Often the liberal movement has been viewed through the lens of its later German nationalism. This presents only one facet of a wide-ranging, all-encompassing project to regenerate the Habsburg Monarchy. By analysing its various nuances, this volume provides a new, more positive interpretation of Austro-German liberalism.
Drawing upon a wealth of previously untranslated documents, Broken Wings tells how a European nation built an entire air force in secret. Carved up and banned from having a military air service after World War I, Hungary became determined to rearm itself. In the early 1920s, Allied inspectors were evaded and obstructed at every turn; great efforts were made to stockpile equipment from the Great War; and the Hungarian government promoted the development of commercial aviation, partly as a front for military flight operations. The clandestine rearmament program could not depend on manufacturing at home but instead secretly accepted whichever planes Italy and Germany would sell them. During the late 1930s, the Hungarian air force went from operating as a secret branch of the army to an independent modernizing force in its own right. Hungarian air power played a great role in a victorious border skirmish with Slovakia in 1939. The cost of the reemergence of the Hungarian air force, however, was heavy: growing Nazi influence over the country, as Germany increasingly supplied aircraft and training. Inevitably, Hungary entered the Second World War on the side of the Axis in 1941, with its air force soon dwindling in independence and effectively becoming a Luftwaffe auxiliary force. Called back home to defend Hungary from incessant Allied bombings, the Hungarian air force ended the Second World War much as they had the First—salvaging aircraft parts from downed invaders and fighting until they no longer had airfields from which to operate.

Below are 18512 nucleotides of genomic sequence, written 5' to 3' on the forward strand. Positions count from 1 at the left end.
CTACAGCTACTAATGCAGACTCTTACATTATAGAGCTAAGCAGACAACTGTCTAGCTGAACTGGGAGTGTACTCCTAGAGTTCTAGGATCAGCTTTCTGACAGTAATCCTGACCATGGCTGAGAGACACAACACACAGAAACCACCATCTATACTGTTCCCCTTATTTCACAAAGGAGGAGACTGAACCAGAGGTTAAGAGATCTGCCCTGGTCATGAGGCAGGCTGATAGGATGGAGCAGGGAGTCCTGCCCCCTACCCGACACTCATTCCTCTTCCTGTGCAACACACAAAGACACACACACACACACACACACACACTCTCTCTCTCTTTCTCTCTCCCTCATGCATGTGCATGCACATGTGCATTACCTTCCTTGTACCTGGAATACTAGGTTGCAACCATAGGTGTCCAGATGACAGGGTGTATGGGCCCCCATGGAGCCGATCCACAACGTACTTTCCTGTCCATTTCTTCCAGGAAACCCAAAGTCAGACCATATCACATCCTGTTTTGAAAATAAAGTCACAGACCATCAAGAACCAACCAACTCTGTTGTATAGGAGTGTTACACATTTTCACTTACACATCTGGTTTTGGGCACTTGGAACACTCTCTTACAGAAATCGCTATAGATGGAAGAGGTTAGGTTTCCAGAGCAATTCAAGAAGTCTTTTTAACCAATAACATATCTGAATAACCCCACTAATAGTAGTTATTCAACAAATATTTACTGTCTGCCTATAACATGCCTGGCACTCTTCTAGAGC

This panoramic reappraisal shows why the Habsburg Empire mattered for so long to so many Central Europeans across divides of language, religion, and region. Pieter Judson shows that creative government—and intractable problems the far-flung empire could not solve—left an enduring imprint on successor states. Its lessons are no less important today.
Noel Field, Allen Dulles and the East European Show-Trials
Author: Tony Sharp